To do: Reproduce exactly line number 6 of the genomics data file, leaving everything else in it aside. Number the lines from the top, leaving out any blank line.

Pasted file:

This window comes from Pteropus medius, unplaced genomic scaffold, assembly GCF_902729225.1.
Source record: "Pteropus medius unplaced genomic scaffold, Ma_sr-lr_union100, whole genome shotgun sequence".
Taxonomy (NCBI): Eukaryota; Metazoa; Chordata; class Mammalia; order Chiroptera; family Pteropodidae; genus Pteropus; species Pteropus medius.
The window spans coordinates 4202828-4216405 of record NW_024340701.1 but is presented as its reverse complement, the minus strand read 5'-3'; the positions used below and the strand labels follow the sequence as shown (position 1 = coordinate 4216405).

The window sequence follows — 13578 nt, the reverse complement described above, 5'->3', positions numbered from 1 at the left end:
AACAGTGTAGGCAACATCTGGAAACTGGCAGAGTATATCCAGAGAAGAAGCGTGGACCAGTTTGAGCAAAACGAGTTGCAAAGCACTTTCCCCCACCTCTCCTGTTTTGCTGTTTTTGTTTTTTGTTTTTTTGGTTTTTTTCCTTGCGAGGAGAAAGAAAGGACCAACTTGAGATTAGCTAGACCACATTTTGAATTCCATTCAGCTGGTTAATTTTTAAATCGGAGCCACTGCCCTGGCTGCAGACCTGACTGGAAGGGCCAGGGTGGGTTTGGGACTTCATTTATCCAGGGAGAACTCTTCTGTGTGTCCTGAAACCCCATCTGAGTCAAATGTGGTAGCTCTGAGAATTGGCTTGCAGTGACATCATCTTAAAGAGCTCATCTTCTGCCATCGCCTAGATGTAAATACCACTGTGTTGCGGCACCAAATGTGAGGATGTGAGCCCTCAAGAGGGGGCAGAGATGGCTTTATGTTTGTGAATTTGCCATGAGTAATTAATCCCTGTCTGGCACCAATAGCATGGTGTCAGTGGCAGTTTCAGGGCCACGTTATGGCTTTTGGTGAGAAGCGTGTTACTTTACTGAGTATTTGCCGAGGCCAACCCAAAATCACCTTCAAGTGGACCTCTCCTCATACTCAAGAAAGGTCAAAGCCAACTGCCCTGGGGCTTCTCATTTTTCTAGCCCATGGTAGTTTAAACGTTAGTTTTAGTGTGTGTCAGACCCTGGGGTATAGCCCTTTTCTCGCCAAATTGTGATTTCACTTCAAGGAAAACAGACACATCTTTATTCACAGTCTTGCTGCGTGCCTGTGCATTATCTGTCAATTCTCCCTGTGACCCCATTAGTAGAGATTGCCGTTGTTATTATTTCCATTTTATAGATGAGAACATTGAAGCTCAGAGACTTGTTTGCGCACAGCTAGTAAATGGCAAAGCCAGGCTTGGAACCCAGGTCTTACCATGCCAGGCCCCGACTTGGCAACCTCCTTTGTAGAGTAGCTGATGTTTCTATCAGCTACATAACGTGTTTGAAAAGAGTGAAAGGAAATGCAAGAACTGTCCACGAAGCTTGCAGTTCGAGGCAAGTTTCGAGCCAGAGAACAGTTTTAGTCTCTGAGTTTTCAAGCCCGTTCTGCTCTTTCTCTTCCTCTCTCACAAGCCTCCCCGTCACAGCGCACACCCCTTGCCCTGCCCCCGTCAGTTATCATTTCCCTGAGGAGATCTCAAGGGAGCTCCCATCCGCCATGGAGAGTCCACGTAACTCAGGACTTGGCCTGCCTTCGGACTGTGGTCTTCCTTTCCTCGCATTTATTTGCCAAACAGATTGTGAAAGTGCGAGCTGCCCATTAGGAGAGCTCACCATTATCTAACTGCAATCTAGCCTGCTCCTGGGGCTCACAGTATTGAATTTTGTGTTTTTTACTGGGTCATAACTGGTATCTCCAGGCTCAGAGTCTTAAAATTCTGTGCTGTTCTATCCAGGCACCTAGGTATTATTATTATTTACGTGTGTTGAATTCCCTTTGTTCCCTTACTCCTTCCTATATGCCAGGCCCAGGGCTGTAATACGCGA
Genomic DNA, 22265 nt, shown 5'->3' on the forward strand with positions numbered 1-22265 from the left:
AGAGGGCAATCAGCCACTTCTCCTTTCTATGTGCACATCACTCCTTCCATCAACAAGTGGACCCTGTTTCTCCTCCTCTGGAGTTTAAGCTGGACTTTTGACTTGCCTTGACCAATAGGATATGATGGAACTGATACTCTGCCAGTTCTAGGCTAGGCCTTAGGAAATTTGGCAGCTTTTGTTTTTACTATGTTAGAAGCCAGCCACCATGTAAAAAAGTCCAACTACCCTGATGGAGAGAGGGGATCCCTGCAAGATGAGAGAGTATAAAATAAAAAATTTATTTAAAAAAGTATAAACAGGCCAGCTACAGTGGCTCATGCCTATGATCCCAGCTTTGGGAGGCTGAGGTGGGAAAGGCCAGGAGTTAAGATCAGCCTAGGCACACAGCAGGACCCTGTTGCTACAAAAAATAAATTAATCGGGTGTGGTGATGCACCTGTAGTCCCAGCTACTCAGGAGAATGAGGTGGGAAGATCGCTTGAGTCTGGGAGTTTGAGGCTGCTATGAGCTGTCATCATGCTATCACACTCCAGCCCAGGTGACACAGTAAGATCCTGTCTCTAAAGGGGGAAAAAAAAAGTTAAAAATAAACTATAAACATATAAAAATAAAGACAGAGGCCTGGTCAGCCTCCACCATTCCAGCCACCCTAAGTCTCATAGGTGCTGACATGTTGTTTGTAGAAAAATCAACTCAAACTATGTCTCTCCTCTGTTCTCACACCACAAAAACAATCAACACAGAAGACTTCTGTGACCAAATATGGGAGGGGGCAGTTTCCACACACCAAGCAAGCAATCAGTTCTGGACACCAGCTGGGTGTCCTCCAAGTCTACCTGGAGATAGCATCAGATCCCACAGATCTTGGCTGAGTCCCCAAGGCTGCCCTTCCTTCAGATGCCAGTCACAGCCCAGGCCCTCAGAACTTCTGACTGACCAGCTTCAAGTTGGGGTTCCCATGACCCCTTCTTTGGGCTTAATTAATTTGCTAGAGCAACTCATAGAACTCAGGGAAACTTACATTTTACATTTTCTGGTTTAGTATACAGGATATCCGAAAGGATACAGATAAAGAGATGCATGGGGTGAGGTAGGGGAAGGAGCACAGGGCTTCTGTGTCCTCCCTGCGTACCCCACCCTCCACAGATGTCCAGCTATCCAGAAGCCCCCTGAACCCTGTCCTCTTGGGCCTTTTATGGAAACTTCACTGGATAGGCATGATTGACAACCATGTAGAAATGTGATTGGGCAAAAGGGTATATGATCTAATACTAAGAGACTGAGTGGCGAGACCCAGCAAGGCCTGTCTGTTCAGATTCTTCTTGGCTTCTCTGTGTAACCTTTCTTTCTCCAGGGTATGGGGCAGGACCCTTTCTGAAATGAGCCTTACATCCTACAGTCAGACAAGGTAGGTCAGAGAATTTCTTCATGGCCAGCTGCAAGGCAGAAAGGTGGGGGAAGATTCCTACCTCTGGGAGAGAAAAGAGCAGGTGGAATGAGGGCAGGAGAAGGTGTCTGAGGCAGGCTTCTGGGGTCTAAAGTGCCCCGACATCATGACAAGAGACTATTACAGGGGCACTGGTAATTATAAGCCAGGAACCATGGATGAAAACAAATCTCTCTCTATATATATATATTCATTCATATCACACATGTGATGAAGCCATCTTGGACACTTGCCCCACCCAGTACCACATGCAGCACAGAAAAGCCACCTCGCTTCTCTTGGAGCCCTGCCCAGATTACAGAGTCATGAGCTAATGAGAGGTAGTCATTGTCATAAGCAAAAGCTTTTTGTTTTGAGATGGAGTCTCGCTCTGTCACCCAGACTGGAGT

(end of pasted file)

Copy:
AACAGTGTAGGCAACATCTGGAAACTGGCAGAGTATATCCAGAGAAGAAGCGTGGACCAGTTTGAGCAAAACGAGTTGCAAAGCACTTTCCCCCACCTCTCCTGTTTTGCTGTTTTTGTTTTTTGTTTTTTTGGTTTTTTTCCTTGCGAGGAGAAAGAAAGGACCAACTTGAGATTAGCTAGACCACATTTTGAATTCCATTCAGCTGGTTAATTTTTAAATCGGAGCCACTGCCCTGGCTGCAGACCTGACTGGAAGGGCCAGGGTGGGTTTGGGACTTCATTTATCCAGGGAGAACTCTTCTGTGTGTCCTGAAACCCCATCTGAGTCAAATGTGGTAGCTCTGAGAATTGGCTTGCAGTGACATCATCTTAAAGAGCTCATCTTCTGCCATCGCCTAGATGTAAATACCACTGTGTTGCGGCACCAAATGTGAGGATGTGAGCCCTCAAGAGGGGGCAGAGATGGCTTTATGTTTGTGAATTTGCCATGAGTAATTAATCCCTGTCTGGCACCAATAGCATGGTGTCAGTGGCAGTTTCAGGGCCACGTTATGGCTTTTGGTGAGAAGCGTGTTACTTTACTGAGTATTTGCCGAGGCCAACCCAAAATCACCTTCAAGTGGACCTCTCCTCATACTCAAGAAAGGTCAAAGCCAACTGCCCTGGGGCTTCTCATTTTTCTAGCCCATGGTAGTTTAAACGTTAGTTTTAGTGTGTGTCAGACCCTGGGGTATAGCCCTTTTCTCGCCAAATTGTGATTTCACTTCAAGGAAAACAGACACATCTTTATTCACAGTCTTGCTGCGTGCCTGTGCATTATCTGTCAATTCTCCCTGTGACCCCATTAGTAGAGATTGCCGTTGTTATTATTTCCATTTTATAGATGAGAACATTGAAGCTCAGAGACTTGTTTGCGCACAGCTAGTAAATGGCAAAGCCAGGCTTGGAACCCAGGTCTTACCATGCCAGGCCCCGACTTGGCAACCTCCTTTGTAGAGTAGCTGATGTTTCTATCAGCTACATAACGTGTTTGAAAAGAGTGAAAGGAAATGCAAGAACTGTCCACGAAGCTTGCAGTTCGAGGCAAGTTTCGAGCCAGAGAACAGTTTTAGTCTCTGAGTTTTCAAGCCCGTTCTGCTCTTTCTCTTCCTCTCTCACAAGCCTCCCCGTCACAGCGCACACCCCTTGCCCTGCCCCCGTCAGTTATCATTTCCCTGAGGAGATCTCAAGGGAGCTCCCATCCGCCATGGAGAGTCCACGTAACTCAGGACTTGGCCTGCCTTCGGACTGTGGTCTTCCTTTCCTCGCATTTATTTGCCAAACAGATTGTGAAAGTGCGAGCTGCCCATTAGGAGAGCTCACCATTATCTAACTGCAATCTAGCCTGCTCCTGGGGCTCACAGTATTGAATTTTGTGTTTTTTACTGGGTCATAACTGGTATCTCCAGGCTCAGAGTCTTAAAATTCTGTGCTGTTCTATCCAGGCACCTAGGTATTATTATTATTTACGTGTGTTGAATTCCCTTTGTTCCCTTACTCCTTCCTATATGCCAGGCCCAGGGCTGTAATACGCGA